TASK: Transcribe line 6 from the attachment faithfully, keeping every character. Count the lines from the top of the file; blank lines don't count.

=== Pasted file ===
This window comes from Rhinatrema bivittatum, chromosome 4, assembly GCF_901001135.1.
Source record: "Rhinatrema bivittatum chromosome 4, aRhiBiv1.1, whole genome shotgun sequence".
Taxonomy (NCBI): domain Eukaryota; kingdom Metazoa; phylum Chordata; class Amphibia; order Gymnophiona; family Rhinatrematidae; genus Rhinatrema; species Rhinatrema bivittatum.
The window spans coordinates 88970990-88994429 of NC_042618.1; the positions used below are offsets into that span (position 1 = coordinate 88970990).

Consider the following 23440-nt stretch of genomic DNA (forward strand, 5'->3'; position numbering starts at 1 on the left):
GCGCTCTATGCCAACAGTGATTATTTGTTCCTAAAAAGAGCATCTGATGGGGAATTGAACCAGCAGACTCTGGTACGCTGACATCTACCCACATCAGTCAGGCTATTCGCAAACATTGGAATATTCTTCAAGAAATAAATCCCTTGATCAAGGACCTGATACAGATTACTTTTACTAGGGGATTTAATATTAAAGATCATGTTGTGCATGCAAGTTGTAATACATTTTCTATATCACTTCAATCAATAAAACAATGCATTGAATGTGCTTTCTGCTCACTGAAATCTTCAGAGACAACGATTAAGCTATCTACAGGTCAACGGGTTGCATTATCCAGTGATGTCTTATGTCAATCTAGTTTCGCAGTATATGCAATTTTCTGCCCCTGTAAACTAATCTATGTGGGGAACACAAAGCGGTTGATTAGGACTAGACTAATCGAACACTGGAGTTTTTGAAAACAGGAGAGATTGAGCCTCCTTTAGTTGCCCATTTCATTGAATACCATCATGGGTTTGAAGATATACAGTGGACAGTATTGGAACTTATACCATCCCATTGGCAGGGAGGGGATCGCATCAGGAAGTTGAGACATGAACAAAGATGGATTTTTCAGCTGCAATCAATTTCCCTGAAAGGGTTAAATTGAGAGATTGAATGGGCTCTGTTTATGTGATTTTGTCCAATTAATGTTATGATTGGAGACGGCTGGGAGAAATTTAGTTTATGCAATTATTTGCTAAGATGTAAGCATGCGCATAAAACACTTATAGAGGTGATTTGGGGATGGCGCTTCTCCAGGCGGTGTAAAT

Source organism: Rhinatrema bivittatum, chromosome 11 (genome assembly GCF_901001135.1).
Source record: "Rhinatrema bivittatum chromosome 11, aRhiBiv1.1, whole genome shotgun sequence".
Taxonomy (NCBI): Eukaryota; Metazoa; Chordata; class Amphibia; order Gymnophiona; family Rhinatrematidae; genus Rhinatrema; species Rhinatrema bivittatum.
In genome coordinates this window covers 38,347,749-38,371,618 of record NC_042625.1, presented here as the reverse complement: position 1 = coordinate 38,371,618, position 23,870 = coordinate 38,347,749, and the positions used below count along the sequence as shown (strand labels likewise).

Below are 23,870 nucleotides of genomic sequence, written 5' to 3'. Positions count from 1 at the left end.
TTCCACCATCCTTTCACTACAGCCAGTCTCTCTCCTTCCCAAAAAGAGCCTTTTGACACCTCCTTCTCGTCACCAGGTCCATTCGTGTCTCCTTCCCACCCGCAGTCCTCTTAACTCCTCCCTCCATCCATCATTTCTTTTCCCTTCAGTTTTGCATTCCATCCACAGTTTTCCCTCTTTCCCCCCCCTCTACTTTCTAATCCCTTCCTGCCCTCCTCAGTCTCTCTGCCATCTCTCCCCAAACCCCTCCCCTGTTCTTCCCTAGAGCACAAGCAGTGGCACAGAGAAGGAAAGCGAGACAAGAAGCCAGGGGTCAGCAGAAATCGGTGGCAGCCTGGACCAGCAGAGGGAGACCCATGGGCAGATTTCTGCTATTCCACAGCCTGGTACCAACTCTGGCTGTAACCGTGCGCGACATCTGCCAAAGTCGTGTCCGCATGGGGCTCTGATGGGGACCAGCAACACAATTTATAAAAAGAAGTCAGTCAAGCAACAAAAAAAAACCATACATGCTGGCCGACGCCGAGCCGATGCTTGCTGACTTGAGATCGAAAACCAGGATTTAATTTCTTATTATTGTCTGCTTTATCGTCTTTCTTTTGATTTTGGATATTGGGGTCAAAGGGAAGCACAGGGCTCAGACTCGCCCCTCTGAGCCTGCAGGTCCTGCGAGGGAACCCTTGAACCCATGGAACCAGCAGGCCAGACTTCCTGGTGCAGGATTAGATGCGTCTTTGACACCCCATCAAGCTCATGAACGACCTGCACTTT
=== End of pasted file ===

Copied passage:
GCGCTCTATGCCAACAGTGATTATTTGTTCCTAAAAAGAGCATCTGATGGGGAATTGAACCAGCAGACTCTGGTACGCTGACATCTACCCACATCAGTCAGGCTATTCGCAAACATTGGAATATTCTTCAAGAAATAAATCCCTTGATCAAGGACCTGATACAGATTACTTTTACTAGGGGATTTAATATTAAAGATCATGTTGTGCATGCAAGTTGTAATACATTTTCTATATCACTTCAATCAATAAAACAATGCATTGAATGTGCTTTCTGCTCACTGAAATCTTCAGAGACAACGATTAAGCTATCTACAGGTCAACGGGTTGCATTATCCAGTGATGTCTTATGTCAATCTAGTTTCGCAGTATATGCAATTTTCTGCCCCTGTAAACTAATCTATGTGGGGAACACAAAGCGGTTGATTAGGACTAGACTAATCGAACACTGGAGTTTTTGAAAACAGGAGAGATTGAGCCTCCTTTAGTTGCCCATTTCATTGAATACCATCATGGGTTTGAAGATATACAGTGGACAGTATTGGAACTTATACCATCCCATTGGCAGGGAGGGGATCGCATCAGGAAGTTGAGACATGAACAAAGATGGATTTTTCAGCTGCAATCAATTTCCCTGAAAGGGTTAAATTGAGAGATTGAATGGGCTCTGTTTATGTGATTTTGTCCAATTAATGTTATGATTGGAGACGGCTGGGAGAAATTTAGTTTATGCAATTATTTGCTAAGATGTAAGCATGCGCATAAAACACTTATAGAGGTGATTTGGGGATGGCGCTTCTCCAGGCGGTGTAAAT